Dragonfly Launch Party
Saturday, June 10, 2023 at 2:00:00 AM UTC
Hugo House, 11th Avenue, Seattle, WA, USA
Experience Italian poet Amelia Rosselli's The Dragonfly (Entre Rios, 2023) in a new translation by Deborah Woodard and Roberta Antoginni— presented in its entirety. Many of Seattle's experimental writers and musicians will present this troubled and troubling text in word, music, and song— a tribute to Roselli, who was an accomplished musicologist.
A trilingual writer who described herself as “a poet of exploration,” Amelia Rosselli has only recently been recognized as one of the major European poets of the twentieth century. Born in Paris in 1930, she was the daughter of the martyred anti-fascist philosopher Carlo Rosselli and the British political activist Marion Cave. Raised in exile, in France, Switzerland, England, and the United States—in interviews, Rosselli remembered her years in the US with great fondness—she finally settled in Italy after the war, first in Florence and then in Rome. Except for a year she spent in London in the mid-seventies, Rosselli never left Rome, where, devastated after years of struggling with mental illness, she took her own life in 1996. The tragedy of her father’s death and the loss of her mother when she was only nineteen were central to Rosselli, defining her in many ways: from her “trilingual language” and cosmopolitan upbringing—though she thought of herself more as a refugee—to her political engagement and deep social consciousness. Rosselli was the author of eight collections of poetry (one, Sleep, in English), a translator of Emily Dickinson and Sylvia Plath, among others, and an accomplished musicologist and musician who played the violin, the piano, and the organ. The Dragonfly was first published in its present format as the opening section of the collection Hospital Series (Milano: Il Saggiatore, 1969).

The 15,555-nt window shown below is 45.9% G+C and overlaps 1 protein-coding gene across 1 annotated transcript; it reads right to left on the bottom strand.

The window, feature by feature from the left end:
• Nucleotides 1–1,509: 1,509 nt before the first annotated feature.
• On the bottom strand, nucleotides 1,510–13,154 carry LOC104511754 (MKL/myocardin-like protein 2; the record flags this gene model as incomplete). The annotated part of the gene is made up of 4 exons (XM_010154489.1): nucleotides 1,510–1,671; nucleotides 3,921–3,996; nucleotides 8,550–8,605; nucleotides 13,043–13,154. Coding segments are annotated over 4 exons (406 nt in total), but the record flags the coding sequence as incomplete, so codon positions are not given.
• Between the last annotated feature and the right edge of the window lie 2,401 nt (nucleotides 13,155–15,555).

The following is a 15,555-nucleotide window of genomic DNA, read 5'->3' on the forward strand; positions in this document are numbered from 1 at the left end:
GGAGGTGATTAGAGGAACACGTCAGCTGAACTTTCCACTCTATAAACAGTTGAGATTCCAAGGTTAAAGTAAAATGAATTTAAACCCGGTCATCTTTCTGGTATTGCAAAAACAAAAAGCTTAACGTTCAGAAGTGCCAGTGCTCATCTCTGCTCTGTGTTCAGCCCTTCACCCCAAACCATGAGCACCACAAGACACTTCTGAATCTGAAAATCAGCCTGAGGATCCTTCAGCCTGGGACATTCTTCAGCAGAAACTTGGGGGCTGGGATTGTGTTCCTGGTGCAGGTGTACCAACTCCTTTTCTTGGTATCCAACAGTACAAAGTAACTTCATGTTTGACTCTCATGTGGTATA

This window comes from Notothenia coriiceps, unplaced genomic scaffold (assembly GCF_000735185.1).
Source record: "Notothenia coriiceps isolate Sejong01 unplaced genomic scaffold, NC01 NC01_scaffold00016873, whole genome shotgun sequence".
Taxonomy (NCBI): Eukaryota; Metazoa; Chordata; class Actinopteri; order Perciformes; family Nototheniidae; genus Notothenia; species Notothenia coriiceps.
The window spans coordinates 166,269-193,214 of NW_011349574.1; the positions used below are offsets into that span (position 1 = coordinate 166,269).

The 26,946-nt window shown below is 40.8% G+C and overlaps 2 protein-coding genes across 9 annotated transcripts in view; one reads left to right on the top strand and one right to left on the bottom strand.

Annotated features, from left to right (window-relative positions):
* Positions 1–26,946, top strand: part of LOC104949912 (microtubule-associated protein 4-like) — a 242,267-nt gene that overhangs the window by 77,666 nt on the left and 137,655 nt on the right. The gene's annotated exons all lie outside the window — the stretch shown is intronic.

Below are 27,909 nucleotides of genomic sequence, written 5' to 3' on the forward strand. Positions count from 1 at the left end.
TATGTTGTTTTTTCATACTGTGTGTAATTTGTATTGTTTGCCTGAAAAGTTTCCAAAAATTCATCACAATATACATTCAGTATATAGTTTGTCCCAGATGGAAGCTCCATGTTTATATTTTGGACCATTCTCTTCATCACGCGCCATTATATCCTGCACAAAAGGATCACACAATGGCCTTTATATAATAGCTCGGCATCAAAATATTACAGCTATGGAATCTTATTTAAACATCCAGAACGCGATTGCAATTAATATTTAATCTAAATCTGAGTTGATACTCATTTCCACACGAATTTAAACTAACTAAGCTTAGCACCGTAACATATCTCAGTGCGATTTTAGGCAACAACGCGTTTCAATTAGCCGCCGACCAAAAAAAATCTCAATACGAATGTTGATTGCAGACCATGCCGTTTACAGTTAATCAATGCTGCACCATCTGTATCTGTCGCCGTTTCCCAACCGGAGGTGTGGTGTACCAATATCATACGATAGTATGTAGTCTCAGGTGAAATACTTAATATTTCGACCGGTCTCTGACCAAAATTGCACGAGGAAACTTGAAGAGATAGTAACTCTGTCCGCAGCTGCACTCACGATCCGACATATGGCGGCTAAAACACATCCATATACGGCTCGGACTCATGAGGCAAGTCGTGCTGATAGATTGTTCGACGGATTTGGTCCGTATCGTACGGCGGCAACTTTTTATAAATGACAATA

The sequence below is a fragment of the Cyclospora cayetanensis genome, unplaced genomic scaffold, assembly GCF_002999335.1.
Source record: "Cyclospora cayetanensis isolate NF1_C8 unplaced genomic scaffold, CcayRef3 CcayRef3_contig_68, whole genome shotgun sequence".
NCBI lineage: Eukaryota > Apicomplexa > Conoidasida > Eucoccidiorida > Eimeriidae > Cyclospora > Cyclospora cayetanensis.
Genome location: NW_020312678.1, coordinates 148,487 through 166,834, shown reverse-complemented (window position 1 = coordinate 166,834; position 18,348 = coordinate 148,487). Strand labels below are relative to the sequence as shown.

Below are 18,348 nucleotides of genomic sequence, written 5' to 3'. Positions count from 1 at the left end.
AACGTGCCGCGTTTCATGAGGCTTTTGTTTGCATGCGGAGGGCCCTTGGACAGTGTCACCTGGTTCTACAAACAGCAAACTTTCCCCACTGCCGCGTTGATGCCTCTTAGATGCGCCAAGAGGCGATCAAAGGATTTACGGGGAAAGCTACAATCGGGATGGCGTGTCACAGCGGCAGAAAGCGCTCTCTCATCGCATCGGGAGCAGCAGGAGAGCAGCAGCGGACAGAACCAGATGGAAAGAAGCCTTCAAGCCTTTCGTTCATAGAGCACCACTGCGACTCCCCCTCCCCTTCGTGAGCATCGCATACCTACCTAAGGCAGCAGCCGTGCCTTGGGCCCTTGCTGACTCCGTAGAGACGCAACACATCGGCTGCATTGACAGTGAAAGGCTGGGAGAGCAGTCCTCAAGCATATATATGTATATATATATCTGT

La Libellula (The Dragonfly) is Amelia Rosselli’s acknowledged first major work and contains all the elements of her mature vision: trilingual wordplay, musicality, and political engagement. With its vertiginous propulsion and rotational structure, this single-long poem, a canto, hovers on the edge of the surreal, where meaning continually multiplies and then negates. The reader must engage her work as she instructs — intuitively. Her inventive refraction of Italian literary tradition sought a more authentic liberation, “in all the nation’s life, in all the dismal / boroughs, in all the putridous world, exists / just one me, exists just one you, — exists charity.” Now recognized as one of the most significant voices of post-war Europe, her visceral writing challenges the constriction of language as not only a fascist legacy but also as a critique of the banality and materialism of reconstruction.